Despite the UNs failure to end war and its significant and numerous failures, the organisation has brought about change for the good, and remains the primary force for conflict resolution and international cooperation.  The existence of rival institutions such as NATO which also aims to promote global security has weakened the ability of the UN.  However, significantly there has so far been no third world war.  It is arguable that the institutional framework of the UN provided the superpowers with a vital non-violent means to confront and discuss issues in a formal environment within which each felt equally legitimate and non-threatened.  It is important to note that up until Gorbachev’s détente of the late 1980’s there was no regular contact between the Soviet Union and the USA, and therefore without the contact that the UN provided, misunderstandings could have grown into something much more serious.

The UN was established primarily to prevent a third world war and provide conflicting parties a means by which to meet and negotiate.  Within the terms of that ambition this regime has so far succeeded.  Furthermore, its norms and principles have been accepted by all the member states and although not yet implemented by all, the fundamental ideal of human rights, and meaningful discussion rather than war has gained ground and greater acceptance throughout the world. +

Bibliography:

Calvocoressi, Peter (2001) ‘World Politics 1945-2000’ p346-347 Longman: Harlow England p235, 237

Krasner, Stephen (1983) ‘International Regimes’ p2, Cornell University Press, Ithaca: New York.

Stern, Geoffrey (2000) ‘The Structure of International Society’ 2nd Edition, p237, Pinter: London

http://www.un.org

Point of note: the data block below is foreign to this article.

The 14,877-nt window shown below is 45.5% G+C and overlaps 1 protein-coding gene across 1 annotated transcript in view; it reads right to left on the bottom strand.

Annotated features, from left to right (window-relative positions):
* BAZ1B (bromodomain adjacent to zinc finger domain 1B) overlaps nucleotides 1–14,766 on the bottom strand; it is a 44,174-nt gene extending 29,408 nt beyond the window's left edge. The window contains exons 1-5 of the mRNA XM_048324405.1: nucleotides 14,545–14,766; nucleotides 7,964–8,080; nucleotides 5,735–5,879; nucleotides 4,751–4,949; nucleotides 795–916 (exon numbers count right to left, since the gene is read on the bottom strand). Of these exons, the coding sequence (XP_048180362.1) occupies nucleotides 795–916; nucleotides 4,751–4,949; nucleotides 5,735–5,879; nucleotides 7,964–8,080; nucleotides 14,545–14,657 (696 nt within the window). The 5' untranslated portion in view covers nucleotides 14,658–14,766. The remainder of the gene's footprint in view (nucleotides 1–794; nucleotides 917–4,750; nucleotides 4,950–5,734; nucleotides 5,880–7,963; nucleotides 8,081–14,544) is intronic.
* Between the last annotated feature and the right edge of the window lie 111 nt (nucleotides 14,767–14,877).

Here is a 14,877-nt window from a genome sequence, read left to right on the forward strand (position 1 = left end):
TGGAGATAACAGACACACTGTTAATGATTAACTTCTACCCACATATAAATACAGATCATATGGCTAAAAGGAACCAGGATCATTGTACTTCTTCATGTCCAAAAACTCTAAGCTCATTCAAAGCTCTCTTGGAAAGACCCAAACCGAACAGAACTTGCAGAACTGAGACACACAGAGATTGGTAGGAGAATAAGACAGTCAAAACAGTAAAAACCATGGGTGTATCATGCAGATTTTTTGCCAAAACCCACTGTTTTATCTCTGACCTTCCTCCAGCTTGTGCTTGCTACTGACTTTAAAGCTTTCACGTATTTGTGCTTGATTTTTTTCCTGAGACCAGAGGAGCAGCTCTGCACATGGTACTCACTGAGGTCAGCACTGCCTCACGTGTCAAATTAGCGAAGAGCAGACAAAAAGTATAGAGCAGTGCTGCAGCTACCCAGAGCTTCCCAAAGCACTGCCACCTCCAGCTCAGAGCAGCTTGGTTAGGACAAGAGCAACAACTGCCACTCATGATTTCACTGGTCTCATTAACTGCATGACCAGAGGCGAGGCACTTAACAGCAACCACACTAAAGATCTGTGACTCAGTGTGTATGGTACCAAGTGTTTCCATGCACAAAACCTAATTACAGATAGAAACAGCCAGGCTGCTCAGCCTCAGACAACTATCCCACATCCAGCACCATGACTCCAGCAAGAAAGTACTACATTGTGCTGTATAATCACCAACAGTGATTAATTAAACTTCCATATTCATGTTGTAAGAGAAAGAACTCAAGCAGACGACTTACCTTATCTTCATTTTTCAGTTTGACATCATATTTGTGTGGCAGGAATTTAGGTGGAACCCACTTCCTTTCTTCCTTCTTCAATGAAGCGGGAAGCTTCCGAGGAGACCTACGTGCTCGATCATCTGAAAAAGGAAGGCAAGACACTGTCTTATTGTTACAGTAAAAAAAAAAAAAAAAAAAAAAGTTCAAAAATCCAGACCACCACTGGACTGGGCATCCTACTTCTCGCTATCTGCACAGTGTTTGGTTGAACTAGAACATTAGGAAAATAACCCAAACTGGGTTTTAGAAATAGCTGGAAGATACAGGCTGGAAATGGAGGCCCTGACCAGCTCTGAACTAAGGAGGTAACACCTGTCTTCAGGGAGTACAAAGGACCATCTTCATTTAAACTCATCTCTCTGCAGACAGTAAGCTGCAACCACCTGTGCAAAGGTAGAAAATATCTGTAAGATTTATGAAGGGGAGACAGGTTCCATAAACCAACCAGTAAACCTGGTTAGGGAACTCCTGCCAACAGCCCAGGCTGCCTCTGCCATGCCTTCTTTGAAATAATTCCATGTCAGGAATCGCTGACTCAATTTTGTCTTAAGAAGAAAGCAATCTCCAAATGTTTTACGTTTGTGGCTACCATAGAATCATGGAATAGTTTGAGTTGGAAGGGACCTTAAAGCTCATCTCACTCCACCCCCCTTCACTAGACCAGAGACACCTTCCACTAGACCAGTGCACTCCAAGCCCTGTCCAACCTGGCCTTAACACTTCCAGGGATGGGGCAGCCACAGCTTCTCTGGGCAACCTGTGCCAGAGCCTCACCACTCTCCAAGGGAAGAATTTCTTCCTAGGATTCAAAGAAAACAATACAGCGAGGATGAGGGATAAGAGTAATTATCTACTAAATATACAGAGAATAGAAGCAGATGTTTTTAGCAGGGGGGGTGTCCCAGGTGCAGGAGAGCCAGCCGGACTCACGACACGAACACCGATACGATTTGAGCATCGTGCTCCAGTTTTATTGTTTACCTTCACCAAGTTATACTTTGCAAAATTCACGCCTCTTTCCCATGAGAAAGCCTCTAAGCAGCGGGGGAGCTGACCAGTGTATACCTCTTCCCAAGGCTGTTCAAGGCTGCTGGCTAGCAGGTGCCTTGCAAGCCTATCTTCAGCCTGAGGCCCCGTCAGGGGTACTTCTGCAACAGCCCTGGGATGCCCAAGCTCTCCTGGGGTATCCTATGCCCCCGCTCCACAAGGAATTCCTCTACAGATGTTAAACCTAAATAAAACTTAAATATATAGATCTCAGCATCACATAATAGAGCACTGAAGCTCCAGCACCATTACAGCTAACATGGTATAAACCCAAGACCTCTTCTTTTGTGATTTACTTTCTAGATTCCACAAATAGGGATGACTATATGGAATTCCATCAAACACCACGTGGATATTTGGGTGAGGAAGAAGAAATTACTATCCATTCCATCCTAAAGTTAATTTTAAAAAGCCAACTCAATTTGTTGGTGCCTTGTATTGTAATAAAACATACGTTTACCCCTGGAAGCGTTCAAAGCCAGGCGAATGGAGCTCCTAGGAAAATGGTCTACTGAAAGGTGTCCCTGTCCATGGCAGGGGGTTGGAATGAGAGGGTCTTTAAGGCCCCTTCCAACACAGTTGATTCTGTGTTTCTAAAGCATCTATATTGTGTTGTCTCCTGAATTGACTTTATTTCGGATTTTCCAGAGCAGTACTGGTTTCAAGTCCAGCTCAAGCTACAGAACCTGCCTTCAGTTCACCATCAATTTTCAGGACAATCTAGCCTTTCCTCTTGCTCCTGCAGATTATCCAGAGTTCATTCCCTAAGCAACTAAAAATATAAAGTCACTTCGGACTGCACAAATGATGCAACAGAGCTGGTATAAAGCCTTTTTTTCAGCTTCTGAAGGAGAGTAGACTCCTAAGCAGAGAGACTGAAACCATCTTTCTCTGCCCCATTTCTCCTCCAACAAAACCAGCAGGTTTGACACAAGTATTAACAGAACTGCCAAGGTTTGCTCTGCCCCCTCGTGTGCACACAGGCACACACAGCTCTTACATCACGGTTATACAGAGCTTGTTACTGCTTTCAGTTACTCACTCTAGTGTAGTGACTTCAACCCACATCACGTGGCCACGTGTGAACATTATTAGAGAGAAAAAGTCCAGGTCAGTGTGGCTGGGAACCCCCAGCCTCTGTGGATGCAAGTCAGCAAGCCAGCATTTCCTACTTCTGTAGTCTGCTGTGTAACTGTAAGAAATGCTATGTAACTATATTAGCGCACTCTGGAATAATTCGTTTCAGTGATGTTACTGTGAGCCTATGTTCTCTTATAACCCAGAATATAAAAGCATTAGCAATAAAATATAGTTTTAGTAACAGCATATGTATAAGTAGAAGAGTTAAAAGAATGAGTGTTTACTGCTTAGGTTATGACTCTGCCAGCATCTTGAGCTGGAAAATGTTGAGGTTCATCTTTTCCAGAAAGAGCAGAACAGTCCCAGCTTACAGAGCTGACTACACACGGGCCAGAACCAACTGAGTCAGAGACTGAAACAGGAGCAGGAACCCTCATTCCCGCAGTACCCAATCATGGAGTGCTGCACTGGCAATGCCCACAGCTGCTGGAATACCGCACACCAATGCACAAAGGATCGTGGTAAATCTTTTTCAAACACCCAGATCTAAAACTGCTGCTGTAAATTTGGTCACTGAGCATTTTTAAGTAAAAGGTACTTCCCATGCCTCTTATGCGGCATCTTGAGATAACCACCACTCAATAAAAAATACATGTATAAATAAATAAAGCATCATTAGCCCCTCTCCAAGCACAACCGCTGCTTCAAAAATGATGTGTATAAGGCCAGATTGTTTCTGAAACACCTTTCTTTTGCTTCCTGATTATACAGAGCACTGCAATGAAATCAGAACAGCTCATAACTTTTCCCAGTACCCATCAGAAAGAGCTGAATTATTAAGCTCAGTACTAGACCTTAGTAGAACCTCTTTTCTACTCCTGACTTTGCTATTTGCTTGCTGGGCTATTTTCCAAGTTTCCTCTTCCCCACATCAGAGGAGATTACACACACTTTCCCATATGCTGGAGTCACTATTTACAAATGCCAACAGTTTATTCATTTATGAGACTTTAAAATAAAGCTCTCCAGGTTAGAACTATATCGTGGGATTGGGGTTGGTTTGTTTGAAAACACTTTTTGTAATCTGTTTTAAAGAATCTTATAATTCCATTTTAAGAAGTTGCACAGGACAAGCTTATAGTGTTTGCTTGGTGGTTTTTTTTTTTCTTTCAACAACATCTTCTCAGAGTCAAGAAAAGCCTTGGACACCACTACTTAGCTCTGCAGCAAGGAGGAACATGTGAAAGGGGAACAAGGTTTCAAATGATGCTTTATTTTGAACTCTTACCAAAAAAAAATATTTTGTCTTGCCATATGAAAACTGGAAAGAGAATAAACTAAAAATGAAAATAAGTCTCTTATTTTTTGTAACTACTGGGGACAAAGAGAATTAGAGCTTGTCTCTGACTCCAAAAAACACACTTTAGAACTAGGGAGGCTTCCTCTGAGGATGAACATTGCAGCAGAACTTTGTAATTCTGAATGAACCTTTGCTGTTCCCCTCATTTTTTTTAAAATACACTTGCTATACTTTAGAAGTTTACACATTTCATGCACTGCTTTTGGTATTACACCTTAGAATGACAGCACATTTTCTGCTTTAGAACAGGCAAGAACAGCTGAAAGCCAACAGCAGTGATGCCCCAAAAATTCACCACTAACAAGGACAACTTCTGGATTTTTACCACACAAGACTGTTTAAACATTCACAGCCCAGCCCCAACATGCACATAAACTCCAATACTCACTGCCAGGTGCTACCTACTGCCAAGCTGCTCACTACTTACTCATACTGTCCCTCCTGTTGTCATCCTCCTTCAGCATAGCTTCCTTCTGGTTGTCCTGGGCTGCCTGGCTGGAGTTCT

US Foreign Policy and Israel

By Ian Howarth

The United Sates has to play a difficult balancing act with its policy in the Middle East, on the one hand it supports the state of Israel and guarantee’s its national integrity, and on the other is its reliance on Oil, and Arab demands for action on the question of Palestine.  This balancing act has over the decades since Israeli independence not always been successful, with the USA at times finding itself forced by Israeli unilateral actions into opposing Arab states and suffering economic catastrophes as a result.  The nature of the complex relationship between the State of Israel and the United States can be examined through four key issues that present US policy-makers with significant obstacles when trying to influence Israeli policy.President Barack Obama meets Israel's Prime Minister Benjamin Netanyahu at the United Nations in New York

1, American Israeli Public Affairs Committee (AIPAC)

2, Congress and American Politics

3, US Financial and Military Aid

4, Democracy and Shared Values

The American Israeli Public Affairs Committee (AIPAC):

There has been much written and discussed about the power and influence of what is sometimes called the ‘Jewish Lobby’ in Washington and as such its role in formulating US policy towards Israel.  Despite the numerically small number of Jewish Americans (although the 6 million living in the United Sates is the largest population outside of Israel, with the largest concentration in New York) AIPAC has been very successful in lobbying the United States Congress and in maintaining a strong level of support for the State of Israel amongst the American public.

The question of Israeli-Arab relations becomes a key debate in almost all electoral processes within the United States, with candidates that present positions contrary to those of AIPAC receiving strong condemnation and ridicule in the press, as well as suffering from difficulties in raising the all-important cash that keeps the US political system ticking.